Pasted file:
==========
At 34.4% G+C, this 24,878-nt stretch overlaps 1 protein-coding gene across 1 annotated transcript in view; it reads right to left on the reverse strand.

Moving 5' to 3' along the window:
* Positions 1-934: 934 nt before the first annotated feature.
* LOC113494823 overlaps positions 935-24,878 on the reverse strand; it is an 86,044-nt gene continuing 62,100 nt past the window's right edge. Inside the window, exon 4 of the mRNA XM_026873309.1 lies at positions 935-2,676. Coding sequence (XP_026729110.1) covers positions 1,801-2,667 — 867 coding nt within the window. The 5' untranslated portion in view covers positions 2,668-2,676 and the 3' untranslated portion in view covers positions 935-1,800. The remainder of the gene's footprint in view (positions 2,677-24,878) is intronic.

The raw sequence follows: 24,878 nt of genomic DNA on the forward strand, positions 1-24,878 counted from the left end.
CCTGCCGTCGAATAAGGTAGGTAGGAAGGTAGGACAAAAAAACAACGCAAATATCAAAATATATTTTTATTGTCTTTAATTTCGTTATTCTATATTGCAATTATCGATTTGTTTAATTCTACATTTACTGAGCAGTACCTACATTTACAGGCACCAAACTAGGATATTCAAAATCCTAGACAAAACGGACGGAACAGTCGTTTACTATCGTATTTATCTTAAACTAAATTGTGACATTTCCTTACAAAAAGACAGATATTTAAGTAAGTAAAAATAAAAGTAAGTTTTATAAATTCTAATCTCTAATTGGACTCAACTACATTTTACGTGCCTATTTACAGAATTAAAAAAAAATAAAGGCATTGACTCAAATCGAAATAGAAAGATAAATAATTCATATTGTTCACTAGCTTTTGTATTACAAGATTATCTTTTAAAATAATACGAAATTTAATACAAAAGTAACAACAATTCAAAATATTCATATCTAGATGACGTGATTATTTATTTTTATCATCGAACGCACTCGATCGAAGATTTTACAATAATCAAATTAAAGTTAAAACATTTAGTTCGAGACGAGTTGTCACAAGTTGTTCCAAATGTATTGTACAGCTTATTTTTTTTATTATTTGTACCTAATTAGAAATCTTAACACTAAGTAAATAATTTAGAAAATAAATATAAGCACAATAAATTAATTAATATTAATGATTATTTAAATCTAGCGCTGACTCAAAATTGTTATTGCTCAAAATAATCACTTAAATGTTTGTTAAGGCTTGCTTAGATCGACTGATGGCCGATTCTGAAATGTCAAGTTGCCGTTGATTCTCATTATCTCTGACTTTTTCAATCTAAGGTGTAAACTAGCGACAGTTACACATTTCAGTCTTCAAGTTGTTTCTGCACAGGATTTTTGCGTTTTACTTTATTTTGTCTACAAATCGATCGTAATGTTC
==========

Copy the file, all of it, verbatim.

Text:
At 34.4% G+C, this 24,878-nt stretch overlaps 1 protein-coding gene across 1 annotated transcript in view; it reads right to left on the reverse strand.

Moving 5' to 3' along the window:
* Positions 1-934: 934 nt before the first annotated feature.
* LOC113494823 overlaps positions 935-24,878 on the reverse strand; it is an 86,044-nt gene continuing 62,100 nt past the window's right edge. Inside the window, exon 4 of the mRNA XM_026873309.1 lies at positions 935-2,676. Coding sequence (XP_026729110.1) covers positions 1,801-2,667 — 867 coding nt within the window. The 5' untranslated portion in view covers positions 2,668-2,676 and the 3' untranslated portion in view covers positions 935-1,800. The remainder of the gene's footprint in view (positions 2,677-24,878) is intronic.

The raw sequence follows: 24,878 nt of genomic DNA on the forward strand, positions 1-24,878 counted from the left end.
CCTGCCGTCGAATAAGGTAGGTAGGAAGGTAGGACAAAAAAACAACGCAAATATCAAAATATATTTTTATTGTCTTTAATTTCGTTATTCTATATTGCAATTATCGATTTGTTTAATTCTACATTTACTGAGCAGTACCTACATTTACAGGCACCAAACTAGGATATTCAAAATCCTAGACAAAACGGACGGAACAGTCGTTTACTATCGTATTTATCTTAAACTAAATTGTGACATTTCCTTACAAAAAGACAGATATTTAAGTAAGTAAAAATAAAAGTAAGTTTTATAAATTCTAATCTCTAATTGGACTCAACTACATTTTACGTGCCTATTTACAGAATTAAAAAAAAATAAAGGCATTGACTCAAATCGAAATAGAAAGATAAATAATTCATATTGTTCACTAGCTTTTGTATTACAAGATTATCTTTTAAAATAATACGAAATTTAATACAAAAGTAACAACAATTCAAAATATTCATATCTAGATGACGTGATTATTTATTTTTATCATCGAACGCACTCGATCGAAGATTTTACAATAATCAAATTAAAGTTAAAACATTTAGTTCGAGACGAGTTGTCACAAGTTGTTCCAAATGTATTGTACAGCTTATTTTTTTTATTATTTGTACCTAATTAGAAATCTTAACACTAAGTAAATAATTTAGAAAATAAATATAAGCACAATAAATTAATTAATATTAATGATTATTTAAATCTAGCGCTGACTCAAAATTGTTATTGCTCAAAATAATCACTTAAATGTTTGTTAAGGCTTGCTTAGATCGACTGATGGCCGATTCTGAAATGTCAAGTTGCCGTTGATTCTCATTATCTCTGACTTTTTCAATCTAAGGTGTAAACTAGCGACAGTTACACATTTCAGTCTTCAAGTTGTTTCTGCACAGGATTTTTGCGTTTTACTTTATTTTGTCTACAAATCGATCGTAATGTTC